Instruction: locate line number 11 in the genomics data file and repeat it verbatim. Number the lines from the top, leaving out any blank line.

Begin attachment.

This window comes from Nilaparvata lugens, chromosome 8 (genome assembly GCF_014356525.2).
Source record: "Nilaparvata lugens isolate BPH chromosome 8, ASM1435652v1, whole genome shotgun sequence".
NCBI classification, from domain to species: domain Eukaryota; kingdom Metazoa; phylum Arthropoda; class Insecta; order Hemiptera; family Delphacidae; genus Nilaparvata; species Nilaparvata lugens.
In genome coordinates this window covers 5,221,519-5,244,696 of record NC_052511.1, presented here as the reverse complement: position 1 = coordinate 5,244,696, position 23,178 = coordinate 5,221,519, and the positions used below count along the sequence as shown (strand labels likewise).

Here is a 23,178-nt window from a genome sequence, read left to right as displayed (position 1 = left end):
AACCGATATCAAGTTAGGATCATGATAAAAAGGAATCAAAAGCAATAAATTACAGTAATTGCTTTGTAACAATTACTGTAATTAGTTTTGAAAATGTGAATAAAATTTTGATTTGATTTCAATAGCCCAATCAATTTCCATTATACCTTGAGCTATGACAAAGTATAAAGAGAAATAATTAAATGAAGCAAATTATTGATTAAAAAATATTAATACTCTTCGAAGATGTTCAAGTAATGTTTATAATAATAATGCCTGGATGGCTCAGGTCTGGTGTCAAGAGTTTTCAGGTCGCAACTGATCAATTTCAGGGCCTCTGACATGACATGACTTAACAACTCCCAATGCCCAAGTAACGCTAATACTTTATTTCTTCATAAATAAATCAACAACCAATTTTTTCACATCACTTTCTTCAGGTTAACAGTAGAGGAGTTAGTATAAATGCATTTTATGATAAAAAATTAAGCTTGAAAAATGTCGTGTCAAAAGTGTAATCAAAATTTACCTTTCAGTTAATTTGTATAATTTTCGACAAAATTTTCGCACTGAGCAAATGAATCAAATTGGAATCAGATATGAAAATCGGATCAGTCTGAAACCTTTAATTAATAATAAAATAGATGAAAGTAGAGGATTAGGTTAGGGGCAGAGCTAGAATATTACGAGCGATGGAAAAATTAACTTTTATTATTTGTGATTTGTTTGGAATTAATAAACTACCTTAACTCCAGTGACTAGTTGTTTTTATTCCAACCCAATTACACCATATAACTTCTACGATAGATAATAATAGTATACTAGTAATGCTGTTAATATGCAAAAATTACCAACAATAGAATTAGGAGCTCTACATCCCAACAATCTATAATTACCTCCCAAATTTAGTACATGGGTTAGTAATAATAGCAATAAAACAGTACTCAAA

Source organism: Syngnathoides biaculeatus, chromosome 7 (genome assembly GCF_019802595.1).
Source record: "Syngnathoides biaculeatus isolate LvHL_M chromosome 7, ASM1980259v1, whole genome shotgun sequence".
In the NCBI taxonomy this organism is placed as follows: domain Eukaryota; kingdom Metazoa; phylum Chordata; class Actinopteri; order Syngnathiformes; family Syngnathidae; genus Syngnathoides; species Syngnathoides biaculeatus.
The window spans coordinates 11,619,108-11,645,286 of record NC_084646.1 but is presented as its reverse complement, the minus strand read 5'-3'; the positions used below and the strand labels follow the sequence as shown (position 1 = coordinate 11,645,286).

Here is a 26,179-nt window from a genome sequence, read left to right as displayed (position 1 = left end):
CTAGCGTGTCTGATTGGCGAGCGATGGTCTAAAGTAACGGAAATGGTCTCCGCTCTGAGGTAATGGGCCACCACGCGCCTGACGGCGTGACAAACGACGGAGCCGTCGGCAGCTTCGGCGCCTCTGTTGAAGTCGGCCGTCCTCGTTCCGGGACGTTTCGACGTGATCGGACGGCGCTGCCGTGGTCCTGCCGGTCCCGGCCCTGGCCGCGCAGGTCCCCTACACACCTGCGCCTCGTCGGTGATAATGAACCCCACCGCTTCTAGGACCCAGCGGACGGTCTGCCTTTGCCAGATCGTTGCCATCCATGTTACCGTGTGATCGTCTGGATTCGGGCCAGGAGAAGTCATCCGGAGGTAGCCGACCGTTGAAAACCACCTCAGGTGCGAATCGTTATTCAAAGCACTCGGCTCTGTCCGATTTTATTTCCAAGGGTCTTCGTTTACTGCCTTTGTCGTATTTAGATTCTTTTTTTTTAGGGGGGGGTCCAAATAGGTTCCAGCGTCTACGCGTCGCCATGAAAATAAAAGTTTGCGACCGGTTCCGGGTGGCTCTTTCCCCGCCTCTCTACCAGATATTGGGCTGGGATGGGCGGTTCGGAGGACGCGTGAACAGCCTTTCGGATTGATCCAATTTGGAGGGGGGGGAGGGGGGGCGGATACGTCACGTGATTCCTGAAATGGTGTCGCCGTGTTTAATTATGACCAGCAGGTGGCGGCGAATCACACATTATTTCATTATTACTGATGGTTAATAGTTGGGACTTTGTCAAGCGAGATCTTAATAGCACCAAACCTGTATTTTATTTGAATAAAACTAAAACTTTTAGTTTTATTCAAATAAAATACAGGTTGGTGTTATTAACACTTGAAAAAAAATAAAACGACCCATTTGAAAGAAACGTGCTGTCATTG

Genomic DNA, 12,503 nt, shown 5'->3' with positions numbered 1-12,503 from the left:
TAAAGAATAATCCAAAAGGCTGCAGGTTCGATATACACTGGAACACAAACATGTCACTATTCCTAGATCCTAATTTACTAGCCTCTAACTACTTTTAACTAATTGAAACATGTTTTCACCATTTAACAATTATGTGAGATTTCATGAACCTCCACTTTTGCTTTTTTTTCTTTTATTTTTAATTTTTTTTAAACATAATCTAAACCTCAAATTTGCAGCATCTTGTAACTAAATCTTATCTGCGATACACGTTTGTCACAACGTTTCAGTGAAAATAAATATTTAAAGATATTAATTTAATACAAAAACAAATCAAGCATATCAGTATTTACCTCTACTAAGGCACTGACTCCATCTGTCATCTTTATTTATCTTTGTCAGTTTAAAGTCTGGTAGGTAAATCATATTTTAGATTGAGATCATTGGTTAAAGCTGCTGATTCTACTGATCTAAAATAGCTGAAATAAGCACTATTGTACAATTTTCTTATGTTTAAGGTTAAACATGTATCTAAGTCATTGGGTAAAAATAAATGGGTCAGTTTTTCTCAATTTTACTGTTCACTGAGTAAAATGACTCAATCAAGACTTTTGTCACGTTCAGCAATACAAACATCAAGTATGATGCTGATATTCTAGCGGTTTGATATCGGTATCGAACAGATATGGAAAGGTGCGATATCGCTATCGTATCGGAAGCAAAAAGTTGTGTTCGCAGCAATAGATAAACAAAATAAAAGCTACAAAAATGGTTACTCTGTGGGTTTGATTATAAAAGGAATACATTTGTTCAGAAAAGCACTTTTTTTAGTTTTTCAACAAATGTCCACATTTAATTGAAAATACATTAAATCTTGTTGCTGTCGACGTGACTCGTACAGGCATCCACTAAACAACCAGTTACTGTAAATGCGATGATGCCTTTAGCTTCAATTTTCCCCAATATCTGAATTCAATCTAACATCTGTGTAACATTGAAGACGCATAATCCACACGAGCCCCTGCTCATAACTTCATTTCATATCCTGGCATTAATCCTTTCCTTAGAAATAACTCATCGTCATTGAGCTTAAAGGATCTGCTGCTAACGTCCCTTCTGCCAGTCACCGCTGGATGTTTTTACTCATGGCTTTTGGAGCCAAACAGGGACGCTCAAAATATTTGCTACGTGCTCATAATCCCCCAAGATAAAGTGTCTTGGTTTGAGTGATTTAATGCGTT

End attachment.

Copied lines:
Here is a 26,179-nt window from a genome sequence, read left to right as displayed (position 1 = left end):